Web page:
Miami Dade College Covid 19 and Health Disparities Literature Evaluation

assignment helper Miami Dade College Covid 19 and Health Disparities Literature Evaluation.

Assignment 5COVID-19 and Health DisparitiesPART I Evaluate the literatureFor this module, I have identified five very recently published articles/readings that provide an overall view of the association between COVID-19 and health disparities or health inequities. Select two and read them carefully. You need to search for them. They are open access.https://doi.org/10.1016/j.ygyno.2020.05.023 (Farley, J. H., Hines, J., Lee, N. K., Brooks, S. E., Nair, N., Brown, C. L., Doll, K. M., Sullivan, E. J., & Chapman-Davis, E. (2020). Promoting health equity in the era of COVID-19. Gynecologic oncology, S0090-8258(20)31092-1. Advance online publication.)https://doi.org/10.1007/s42399-020-00348-3 (Gautam, M., Thakrar, A., Akinyemi, E., & Mahr, G. (2020). Current and Future Challenges in the Delivery of Mental Healthcare during COVID-19. Sn Comprehensive Clinical Medicine, 1–6. Advance online publication.)https://www.nature.com/articles/s41575-020-0330-8.pdf?proof=t (Gray, D M. II et al. COVID-19 and the other pandemic: populations made vulnerable by systemic inequity. Nature Reviews. Gastroenterology & Hepatology, 1–3. 15 Jun. 2020)https://academic.oup.com/tbm/article/10/3/516/5857963 (Wang ML, Behrman P, Dulin A, et al. Addressing inequities in COVID-19 morbidity and mortality: research and policy recommendations [published online ahead of print, 2020 Jun 16]. Transl Behav Med. 2020;I baa055).https://jamanetwork.com/journals/jama/fullarticle/2766098 (Webb Hooper M, Nápoles AM, Pérez-Stable EJ. COVID-19 and Racial/Ethnic Disparities. JAMA. Published online May 11, 2020). For each one of the two selected, state your “take away messages”. After reading the selected ones, state which one you would recommend for Pharmacy students. State why. Be specific.PART II Asses Nationwide COVID Cases, Hospitalizations and Deaths by Race and Age. (CDC Strategy, find PDF attached document)Study the CDC COVID-19 Response Health Equity Strategy: Accelerating Progress towards Reducing COVID-19 Disparities and Achieving Health Equity. (CDC Strategy, find PDF attached document) Pick a population__________________. Write a paragraph describing why you pick this population. Used the statistics provided to frame your explanation. (CDC Strategy, find PDF attached document) Pretend you are a pharmacy manager and discuss with your corporate supervisor three possible strategies that you could implement in the pharmacy to address the issues related to the population you selected and COVID 19 Be creative. Use the CDC recommended strategies to generate your ideas. Offer three concrete ideas and briefly explain each one. (CDC Strategy, find the PDF attached document)PART III Exploring Disparities using potential differences in the burden of deaths due to COVID-19 according to race and ethnicity:Health Disparities: Race and Hispanic Origin Provisional Death Counts for Coronavirus Disease 2019 (COVID-19) https://www.cdc.gov/nchs/nvss/vsrr/covid19/health_disparities.htmWrite your own 4 comparative statements illustrating health disparities by race, age, and or by region. It is your choice. Explore the site in order to write accurate statements.Reflect on the value of this tool.Example of statements…1. Using national death (%) data, standardized by age, the % of death among Hispanics due to COVID 19 is larger than the % of Hispanics in the US population, unveiling a racial disparity.2. In Florida, using death (%) data, standardized by age, we can assert that death due to COVID 19 among non-Hispanic Blacks is higher that the % of that population in the state, unveiling a disparity.3. In the United States, the difference between the % of COVID 19 death and % of the population is 7.6 for non-Hispanic Blacks and 2.2 for Hispanics. This indicates health disparities within these two racial groups, especially when compared to the difference for non-Hispanic Withes (-7.2). These figures as age adjusted.PART IV Wrapping up the classProvide an evaluative and critical comment about the course. I will use your comments to improve the course.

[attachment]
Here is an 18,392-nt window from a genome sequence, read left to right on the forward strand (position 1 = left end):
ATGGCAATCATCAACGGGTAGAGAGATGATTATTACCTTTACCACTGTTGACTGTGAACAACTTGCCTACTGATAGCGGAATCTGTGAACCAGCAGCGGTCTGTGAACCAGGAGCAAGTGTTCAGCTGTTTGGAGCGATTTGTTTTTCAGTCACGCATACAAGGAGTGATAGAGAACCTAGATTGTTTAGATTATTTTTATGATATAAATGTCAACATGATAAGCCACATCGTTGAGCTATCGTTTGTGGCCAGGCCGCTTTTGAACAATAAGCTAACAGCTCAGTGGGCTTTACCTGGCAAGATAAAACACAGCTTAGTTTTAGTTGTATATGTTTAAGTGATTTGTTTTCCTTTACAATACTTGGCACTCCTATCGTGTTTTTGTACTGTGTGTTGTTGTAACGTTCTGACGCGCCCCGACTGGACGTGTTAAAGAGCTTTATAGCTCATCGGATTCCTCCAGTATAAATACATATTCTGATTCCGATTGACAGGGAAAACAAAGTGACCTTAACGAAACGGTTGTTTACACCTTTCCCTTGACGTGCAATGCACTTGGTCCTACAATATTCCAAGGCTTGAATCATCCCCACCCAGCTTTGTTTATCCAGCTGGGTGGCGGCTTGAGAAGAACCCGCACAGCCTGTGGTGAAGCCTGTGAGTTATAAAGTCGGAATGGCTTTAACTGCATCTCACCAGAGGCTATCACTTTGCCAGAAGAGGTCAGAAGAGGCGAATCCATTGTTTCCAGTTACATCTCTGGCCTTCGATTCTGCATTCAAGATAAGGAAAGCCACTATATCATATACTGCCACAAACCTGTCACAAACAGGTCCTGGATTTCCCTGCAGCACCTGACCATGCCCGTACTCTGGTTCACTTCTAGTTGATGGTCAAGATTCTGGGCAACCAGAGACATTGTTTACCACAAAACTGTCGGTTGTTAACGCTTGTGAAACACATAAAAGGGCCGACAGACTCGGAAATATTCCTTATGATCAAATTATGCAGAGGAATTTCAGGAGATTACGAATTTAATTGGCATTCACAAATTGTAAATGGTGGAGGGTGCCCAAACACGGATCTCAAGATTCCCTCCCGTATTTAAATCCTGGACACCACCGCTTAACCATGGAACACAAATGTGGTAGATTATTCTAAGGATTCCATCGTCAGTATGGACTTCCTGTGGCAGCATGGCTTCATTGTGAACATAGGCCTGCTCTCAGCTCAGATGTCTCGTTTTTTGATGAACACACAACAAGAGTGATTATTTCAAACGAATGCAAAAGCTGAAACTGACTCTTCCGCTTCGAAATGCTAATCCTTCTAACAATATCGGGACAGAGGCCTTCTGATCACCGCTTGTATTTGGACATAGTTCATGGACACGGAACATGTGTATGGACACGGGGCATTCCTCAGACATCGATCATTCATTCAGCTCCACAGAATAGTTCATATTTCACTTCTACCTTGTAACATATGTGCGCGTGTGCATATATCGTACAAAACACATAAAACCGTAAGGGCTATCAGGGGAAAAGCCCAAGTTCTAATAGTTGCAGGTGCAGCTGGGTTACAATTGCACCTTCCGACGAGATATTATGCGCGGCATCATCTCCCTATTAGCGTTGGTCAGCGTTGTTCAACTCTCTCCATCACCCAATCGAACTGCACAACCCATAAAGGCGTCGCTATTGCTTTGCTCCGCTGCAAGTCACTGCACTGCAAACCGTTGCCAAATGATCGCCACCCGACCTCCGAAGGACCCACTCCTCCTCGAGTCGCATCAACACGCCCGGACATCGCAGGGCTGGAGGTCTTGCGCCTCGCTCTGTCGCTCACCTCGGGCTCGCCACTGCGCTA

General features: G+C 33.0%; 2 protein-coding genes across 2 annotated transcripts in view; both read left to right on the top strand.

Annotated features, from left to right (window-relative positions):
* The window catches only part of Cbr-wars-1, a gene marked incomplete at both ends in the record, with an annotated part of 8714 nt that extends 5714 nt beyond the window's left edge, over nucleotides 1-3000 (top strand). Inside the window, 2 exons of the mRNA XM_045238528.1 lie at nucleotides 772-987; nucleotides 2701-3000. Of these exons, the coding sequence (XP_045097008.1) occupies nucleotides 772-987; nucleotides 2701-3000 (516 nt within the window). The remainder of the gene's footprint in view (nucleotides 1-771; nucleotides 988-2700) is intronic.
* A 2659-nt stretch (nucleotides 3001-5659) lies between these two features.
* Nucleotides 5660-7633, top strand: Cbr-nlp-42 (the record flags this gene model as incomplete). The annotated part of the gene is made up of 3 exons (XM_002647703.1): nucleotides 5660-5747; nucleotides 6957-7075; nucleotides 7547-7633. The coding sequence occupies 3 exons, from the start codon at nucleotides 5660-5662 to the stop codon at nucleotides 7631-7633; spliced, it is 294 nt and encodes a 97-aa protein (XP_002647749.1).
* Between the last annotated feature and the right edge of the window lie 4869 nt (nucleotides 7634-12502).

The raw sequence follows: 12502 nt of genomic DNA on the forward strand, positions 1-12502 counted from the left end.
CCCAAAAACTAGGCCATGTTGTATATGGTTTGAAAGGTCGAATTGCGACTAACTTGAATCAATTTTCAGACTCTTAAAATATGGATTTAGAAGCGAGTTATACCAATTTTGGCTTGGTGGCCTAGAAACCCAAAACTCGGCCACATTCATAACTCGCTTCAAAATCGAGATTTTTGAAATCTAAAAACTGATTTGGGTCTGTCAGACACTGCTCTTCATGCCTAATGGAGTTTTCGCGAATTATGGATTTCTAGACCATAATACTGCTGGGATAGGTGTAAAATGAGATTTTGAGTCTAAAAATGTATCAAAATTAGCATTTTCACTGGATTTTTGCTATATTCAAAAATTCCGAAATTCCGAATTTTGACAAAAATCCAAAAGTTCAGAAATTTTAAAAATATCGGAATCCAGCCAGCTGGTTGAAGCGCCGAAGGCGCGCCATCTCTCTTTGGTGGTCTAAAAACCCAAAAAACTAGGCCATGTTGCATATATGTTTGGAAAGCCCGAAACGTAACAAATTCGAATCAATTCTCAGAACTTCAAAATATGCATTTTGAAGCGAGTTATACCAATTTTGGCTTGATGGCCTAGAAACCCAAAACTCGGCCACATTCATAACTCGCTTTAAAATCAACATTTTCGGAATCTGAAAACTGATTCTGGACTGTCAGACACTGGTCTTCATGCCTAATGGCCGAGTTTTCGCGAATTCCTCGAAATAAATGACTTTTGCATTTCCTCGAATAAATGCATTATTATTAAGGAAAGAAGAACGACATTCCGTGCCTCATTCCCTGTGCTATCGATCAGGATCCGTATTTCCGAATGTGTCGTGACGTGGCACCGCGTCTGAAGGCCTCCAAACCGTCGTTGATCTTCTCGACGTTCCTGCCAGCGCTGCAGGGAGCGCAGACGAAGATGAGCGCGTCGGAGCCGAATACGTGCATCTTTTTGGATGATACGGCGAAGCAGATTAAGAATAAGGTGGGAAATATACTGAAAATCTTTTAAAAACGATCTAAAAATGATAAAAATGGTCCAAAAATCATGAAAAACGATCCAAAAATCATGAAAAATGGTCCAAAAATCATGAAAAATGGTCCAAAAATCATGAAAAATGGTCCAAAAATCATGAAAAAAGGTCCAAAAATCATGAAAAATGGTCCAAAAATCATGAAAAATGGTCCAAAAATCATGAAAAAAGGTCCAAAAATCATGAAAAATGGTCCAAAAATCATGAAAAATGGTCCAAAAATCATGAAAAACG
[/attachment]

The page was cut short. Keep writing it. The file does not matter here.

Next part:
Miami Dade College Covid 19 and Health Disparities Literature Evaluation

This is an ACCESS assignment Achieving Operational Excellence: Building A relational Datatabase for Inventory Management.

This is an ACCESS assignment Achieving Operational Excellence: Building A relational Datatabase for Inventory Management..